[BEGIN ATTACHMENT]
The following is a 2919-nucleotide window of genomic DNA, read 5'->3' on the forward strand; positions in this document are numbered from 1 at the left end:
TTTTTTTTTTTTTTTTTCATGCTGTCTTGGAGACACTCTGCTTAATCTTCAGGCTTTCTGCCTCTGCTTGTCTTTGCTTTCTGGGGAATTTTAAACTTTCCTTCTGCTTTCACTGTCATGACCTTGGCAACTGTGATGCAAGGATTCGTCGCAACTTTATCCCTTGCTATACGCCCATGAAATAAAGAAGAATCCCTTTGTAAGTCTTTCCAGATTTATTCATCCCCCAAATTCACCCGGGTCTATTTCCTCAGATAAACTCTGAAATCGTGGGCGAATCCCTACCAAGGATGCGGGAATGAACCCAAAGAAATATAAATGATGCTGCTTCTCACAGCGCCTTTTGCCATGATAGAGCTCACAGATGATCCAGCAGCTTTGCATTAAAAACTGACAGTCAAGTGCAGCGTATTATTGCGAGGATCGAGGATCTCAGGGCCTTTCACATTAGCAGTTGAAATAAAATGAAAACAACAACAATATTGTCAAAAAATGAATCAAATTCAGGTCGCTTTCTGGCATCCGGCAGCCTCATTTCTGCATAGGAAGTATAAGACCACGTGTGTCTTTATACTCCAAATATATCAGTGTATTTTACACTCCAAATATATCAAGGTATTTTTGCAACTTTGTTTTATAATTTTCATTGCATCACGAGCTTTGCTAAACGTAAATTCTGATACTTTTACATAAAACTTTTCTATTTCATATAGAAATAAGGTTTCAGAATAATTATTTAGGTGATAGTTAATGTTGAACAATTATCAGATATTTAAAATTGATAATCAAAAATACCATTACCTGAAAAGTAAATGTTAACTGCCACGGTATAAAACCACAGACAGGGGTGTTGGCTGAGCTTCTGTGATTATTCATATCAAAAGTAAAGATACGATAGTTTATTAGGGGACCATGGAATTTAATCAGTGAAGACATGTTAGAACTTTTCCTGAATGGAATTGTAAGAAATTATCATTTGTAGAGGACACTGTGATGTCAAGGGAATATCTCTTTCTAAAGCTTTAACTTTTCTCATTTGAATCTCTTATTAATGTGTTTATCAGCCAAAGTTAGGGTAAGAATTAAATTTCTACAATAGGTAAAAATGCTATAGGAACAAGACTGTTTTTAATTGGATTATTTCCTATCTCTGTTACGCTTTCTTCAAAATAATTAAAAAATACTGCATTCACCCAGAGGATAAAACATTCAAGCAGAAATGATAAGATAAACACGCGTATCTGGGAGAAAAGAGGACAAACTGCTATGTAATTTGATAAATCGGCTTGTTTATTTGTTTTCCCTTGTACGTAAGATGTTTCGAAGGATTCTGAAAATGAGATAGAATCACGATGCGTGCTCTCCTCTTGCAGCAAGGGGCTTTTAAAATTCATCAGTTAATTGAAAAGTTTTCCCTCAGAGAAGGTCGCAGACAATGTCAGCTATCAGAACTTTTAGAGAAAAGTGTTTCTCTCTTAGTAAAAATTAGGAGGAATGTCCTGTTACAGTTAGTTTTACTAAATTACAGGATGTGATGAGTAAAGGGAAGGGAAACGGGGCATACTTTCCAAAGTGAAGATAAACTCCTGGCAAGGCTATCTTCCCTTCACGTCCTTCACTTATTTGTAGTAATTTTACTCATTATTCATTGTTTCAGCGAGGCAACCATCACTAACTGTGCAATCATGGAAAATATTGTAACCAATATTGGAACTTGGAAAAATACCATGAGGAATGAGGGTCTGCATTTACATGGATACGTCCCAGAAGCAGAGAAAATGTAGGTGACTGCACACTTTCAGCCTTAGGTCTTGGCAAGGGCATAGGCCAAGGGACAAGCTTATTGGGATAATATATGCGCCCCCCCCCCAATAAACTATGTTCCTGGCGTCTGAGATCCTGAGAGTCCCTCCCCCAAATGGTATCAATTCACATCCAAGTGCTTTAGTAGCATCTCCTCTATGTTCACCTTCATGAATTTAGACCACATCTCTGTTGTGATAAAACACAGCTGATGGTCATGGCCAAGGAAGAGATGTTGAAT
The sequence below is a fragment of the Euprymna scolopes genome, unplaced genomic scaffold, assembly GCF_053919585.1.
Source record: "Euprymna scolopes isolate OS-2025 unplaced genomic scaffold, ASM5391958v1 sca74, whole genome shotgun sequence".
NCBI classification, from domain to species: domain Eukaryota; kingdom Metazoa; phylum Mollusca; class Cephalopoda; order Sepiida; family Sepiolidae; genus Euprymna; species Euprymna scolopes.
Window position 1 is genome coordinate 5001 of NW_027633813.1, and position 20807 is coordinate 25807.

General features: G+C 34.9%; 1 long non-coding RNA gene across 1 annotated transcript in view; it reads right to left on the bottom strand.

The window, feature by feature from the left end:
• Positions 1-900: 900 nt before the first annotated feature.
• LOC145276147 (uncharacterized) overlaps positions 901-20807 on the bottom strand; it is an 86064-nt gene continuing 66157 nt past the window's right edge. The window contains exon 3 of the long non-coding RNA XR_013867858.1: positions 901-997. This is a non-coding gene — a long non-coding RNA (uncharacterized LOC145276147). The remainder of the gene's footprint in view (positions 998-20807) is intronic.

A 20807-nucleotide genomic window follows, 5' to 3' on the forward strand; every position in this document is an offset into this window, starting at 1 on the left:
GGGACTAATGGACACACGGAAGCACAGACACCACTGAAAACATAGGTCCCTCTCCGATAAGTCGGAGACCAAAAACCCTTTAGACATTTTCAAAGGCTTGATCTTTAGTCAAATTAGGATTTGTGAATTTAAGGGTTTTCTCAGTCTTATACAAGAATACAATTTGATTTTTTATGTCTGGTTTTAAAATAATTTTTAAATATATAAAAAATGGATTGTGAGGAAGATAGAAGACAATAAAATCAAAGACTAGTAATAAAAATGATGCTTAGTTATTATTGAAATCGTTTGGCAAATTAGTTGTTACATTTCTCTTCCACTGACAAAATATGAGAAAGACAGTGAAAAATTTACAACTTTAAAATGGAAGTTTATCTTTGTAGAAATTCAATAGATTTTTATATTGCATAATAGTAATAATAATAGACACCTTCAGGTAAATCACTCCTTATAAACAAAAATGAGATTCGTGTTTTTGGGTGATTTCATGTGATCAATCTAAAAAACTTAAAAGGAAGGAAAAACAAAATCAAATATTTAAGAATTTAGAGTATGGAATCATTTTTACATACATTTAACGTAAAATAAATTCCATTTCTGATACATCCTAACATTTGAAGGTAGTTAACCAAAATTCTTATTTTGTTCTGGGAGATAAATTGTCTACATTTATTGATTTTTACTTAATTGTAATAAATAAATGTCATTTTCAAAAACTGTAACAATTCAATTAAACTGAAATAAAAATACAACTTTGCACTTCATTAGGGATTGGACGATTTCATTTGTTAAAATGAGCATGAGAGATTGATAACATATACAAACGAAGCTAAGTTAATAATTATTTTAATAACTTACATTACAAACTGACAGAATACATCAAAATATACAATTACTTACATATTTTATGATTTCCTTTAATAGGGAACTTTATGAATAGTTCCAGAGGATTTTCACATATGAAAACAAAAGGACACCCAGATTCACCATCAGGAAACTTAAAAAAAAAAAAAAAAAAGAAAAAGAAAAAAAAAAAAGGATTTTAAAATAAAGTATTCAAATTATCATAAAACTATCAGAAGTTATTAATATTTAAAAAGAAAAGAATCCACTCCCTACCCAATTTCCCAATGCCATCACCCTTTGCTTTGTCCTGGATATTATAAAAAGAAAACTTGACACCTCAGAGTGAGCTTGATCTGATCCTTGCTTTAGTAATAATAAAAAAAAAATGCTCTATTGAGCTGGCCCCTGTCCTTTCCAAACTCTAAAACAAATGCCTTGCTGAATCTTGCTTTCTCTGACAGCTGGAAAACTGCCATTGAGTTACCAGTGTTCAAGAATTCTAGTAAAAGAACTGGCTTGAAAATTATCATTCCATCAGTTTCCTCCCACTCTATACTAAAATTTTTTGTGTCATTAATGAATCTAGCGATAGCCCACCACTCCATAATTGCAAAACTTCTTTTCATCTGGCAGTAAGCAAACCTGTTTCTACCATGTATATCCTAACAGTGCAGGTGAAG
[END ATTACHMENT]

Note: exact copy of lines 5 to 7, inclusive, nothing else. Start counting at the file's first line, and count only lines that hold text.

NCBI classification, from domain to species: domain Eukaryota; kingdom Metazoa; phylum Mollusca; class Cephalopoda; order Sepiida; family Sepiolidae; genus Euprymna; species Euprymna scolopes.
Window position 1 is genome coordinate 5001 of NW_027633813.1, and position 20807 is coordinate 25807.

General features: G+C 34.9%; 1 long non-coding RNA gene across 1 annotated transcript in view; it reads right to left on the bottom strand.